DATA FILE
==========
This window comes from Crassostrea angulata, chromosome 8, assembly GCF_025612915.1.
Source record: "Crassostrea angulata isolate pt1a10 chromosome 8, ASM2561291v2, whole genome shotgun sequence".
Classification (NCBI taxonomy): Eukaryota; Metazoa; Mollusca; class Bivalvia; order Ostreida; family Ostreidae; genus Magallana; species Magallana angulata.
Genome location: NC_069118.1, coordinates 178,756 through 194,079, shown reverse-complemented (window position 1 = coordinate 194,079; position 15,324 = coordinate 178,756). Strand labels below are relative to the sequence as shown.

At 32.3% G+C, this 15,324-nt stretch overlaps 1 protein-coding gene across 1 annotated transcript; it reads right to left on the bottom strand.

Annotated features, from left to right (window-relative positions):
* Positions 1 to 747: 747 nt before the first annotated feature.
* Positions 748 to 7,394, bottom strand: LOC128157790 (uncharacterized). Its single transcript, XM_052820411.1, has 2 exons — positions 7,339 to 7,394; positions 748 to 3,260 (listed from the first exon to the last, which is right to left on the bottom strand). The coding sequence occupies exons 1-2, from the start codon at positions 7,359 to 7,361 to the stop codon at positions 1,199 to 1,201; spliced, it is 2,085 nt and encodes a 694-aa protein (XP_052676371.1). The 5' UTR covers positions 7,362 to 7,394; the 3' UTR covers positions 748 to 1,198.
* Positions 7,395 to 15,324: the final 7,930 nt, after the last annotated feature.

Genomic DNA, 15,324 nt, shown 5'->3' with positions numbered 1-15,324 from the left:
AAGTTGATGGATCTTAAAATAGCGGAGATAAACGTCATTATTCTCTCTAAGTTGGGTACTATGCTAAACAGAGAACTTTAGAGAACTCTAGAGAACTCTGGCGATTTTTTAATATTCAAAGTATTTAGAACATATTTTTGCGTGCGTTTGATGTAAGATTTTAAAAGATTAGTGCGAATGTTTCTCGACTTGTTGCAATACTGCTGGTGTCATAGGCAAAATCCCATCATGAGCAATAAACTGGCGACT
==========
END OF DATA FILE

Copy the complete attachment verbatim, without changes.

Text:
This window comes from Crassostrea angulata, chromosome 8, assembly GCF_025612915.1.
Source record: "Crassostrea angulata isolate pt1a10 chromosome 8, ASM2561291v2, whole genome shotgun sequence".
Classification (NCBI taxonomy): Eukaryota; Metazoa; Mollusca; class Bivalvia; order Ostreida; family Ostreidae; genus Magallana; species Magallana angulata.
Genome location: NC_069118.1, coordinates 178,756 through 194,079, shown reverse-complemented (window position 1 = coordinate 194,079; position 15,324 = coordinate 178,756). Strand labels below are relative to the sequence as shown.

At 32.3% G+C, this 15,324-nt stretch overlaps 1 protein-coding gene across 1 annotated transcript; it reads right to left on the bottom strand.

Annotated features, from left to right (window-relative positions):
* Positions 1 to 747: 747 nt before the first annotated feature.
* Positions 748 to 7,394, bottom strand: LOC128157790 (uncharacterized). Its single transcript, XM_052820411.1, has 2 exons — positions 7,339 to 7,394; positions 748 to 3,260 (listed from the first exon to the last, which is right to left on the bottom strand). The coding sequence occupies exons 1-2, from the start codon at positions 7,359 to 7,361 to the stop codon at positions 1,199 to 1,201; spliced, it is 2,085 nt and encodes a 694-aa protein (XP_052676371.1). The 5' UTR covers positions 7,362 to 7,394; the 3' UTR covers positions 748 to 1,198.
* Positions 7,395 to 15,324: the final 7,930 nt, after the last annotated feature.

Genomic DNA, 15,324 nt, shown 5'->3' with positions numbered 1-15,324 from the left:
AAGTTGATGGATCTTAAAATAGCGGAGATAAACGTCATTATTCTCTCTAAGTTGGGTACTATGCTAAACAGAGAACTTTAGAGAACTCTAGAGAACTCTGGCGATTTTTTAATATTCAAAGTATTTAGAACATATTTTTGCGTGCGTTTGATGTAAGATTTTAAAAGATTAGTGCGAATGTTTCTCGACTTGTTGCAATACTGCTGGTGTCATAGGCAAAATCCCATCATGAGCAATAAACTGGCGACT